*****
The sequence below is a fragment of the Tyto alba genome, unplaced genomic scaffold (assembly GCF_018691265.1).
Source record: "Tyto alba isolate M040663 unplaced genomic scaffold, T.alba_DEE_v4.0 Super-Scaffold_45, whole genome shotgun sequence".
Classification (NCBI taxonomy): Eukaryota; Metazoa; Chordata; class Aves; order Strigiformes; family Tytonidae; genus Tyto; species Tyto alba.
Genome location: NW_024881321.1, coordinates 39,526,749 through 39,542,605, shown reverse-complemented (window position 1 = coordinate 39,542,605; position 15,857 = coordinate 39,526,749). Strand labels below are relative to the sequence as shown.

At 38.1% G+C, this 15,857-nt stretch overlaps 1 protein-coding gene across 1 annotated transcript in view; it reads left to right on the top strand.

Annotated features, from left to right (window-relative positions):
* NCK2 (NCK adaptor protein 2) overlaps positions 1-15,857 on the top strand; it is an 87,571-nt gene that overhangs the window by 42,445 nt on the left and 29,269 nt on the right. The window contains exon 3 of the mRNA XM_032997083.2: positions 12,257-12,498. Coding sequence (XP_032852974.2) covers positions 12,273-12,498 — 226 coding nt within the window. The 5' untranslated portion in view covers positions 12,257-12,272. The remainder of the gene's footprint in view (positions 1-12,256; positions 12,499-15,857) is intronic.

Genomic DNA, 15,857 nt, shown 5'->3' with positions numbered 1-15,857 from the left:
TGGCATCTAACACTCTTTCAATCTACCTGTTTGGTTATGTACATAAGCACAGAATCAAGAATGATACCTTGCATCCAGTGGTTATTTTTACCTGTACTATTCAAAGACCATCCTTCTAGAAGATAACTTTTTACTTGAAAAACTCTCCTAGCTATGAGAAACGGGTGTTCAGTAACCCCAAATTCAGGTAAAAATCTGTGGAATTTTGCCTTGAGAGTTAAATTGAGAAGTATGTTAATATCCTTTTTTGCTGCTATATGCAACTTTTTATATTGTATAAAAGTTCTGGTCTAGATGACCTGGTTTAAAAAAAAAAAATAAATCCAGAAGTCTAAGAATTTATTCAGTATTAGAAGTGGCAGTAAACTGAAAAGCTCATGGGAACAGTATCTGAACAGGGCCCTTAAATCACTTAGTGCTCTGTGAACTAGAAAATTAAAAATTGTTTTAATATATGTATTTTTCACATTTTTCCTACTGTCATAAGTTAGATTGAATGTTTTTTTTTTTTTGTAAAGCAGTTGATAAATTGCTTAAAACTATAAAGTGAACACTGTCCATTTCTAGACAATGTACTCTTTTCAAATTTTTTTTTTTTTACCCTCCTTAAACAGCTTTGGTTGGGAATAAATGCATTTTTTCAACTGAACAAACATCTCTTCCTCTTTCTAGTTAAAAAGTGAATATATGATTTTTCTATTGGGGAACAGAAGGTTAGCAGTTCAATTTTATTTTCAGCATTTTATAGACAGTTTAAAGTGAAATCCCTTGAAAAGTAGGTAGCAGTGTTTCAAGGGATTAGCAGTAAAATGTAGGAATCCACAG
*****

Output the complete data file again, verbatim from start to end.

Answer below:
The sequence below is a fragment of the Tyto alba genome, unplaced genomic scaffold (assembly GCF_018691265.1).
Source record: "Tyto alba isolate M040663 unplaced genomic scaffold, T.alba_DEE_v4.0 Super-Scaffold_45, whole genome shotgun sequence".
Classification (NCBI taxonomy): Eukaryota; Metazoa; Chordata; class Aves; order Strigiformes; family Tytonidae; genus Tyto; species Tyto alba.
Genome location: NW_024881321.1, coordinates 39,526,749 through 39,542,605, shown reverse-complemented (window position 1 = coordinate 39,542,605; position 15,857 = coordinate 39,526,749). Strand labels below are relative to the sequence as shown.

At 38.1% G+C, this 15,857-nt stretch overlaps 1 protein-coding gene across 1 annotated transcript in view; it reads left to right on the top strand.

Annotated features, from left to right (window-relative positions):
* NCK2 (NCK adaptor protein 2) overlaps positions 1-15,857 on the top strand; it is an 87,571-nt gene that overhangs the window by 42,445 nt on the left and 29,269 nt on the right. The window contains exon 3 of the mRNA XM_032997083.2: positions 12,257-12,498. Coding sequence (XP_032852974.2) covers positions 12,273-12,498 — 226 coding nt within the window. The 5' untranslated portion in view covers positions 12,257-12,272. The remainder of the gene's footprint in view (positions 1-12,256; positions 12,499-15,857) is intronic.

Genomic DNA, 15,857 nt, shown 5'->3' with positions numbered 1-15,857 from the left:
TGGCATCTAACACTCTTTCAATCTACCTGTTTGGTTATGTACATAAGCACAGAATCAAGAATGATACCTTGCATCCAGTGGTTATTTTTACCTGTACTATTCAAAGACCATCCTTCTAGAAGATAACTTTTTACTTGAAAAACTCTCCTAGCTATGAGAAACGGGTGTTCAGTAACCCCAAATTCAGGTAAAAATCTGTGGAATTTTGCCTTGAGAGTTAAATTGAGAAGTATGTTAATATCCTTTTTTGCTGCTATATGCAACTTTTTATATTGTATAAAAGTTCTGGTCTAGATGACCTGGTTTAAAAAAAAAAAATAAATCCAGAAGTCTAAGAATTTATTCAGTATTAGAAGTGGCAGTAAACTGAAAAGCTCATGGGAACAGTATCTGAACAGGGCCCTTAAATCACTTAGTGCTCTGTGAACTAGAAAATTAAAAATTGTTTTAATATATGTATTTTTCACATTTTTCCTACTGTCATAAGTTAGATTGAATGTTTTTTTTTTTTTGTAAAGCAGTTGATAAATTGCTTAAAACTATAAAGTGAACACTGTCCATTTCTAGACAATGTACTCTTTTCAAATTTTTTTTTTTTTACCCTCCTTAAACAGCTTTGGTTGGGAATAAATGCATTTTTTCAACTGAACAAACATCTCTTCCTCTTTCTAGTTAAAAAGTGAATATATGATTTTTCTATTGGGGAACAGAAGGTTAGCAGTTCAATTTTATTTTCAGCATTTTATAGACAGTTTAAAGTGAAATCCCTTGAAAAGTAGGTAGCAGTGTTTCAAGGGATTAGCAGTAAAATGTAGGAATCCACAG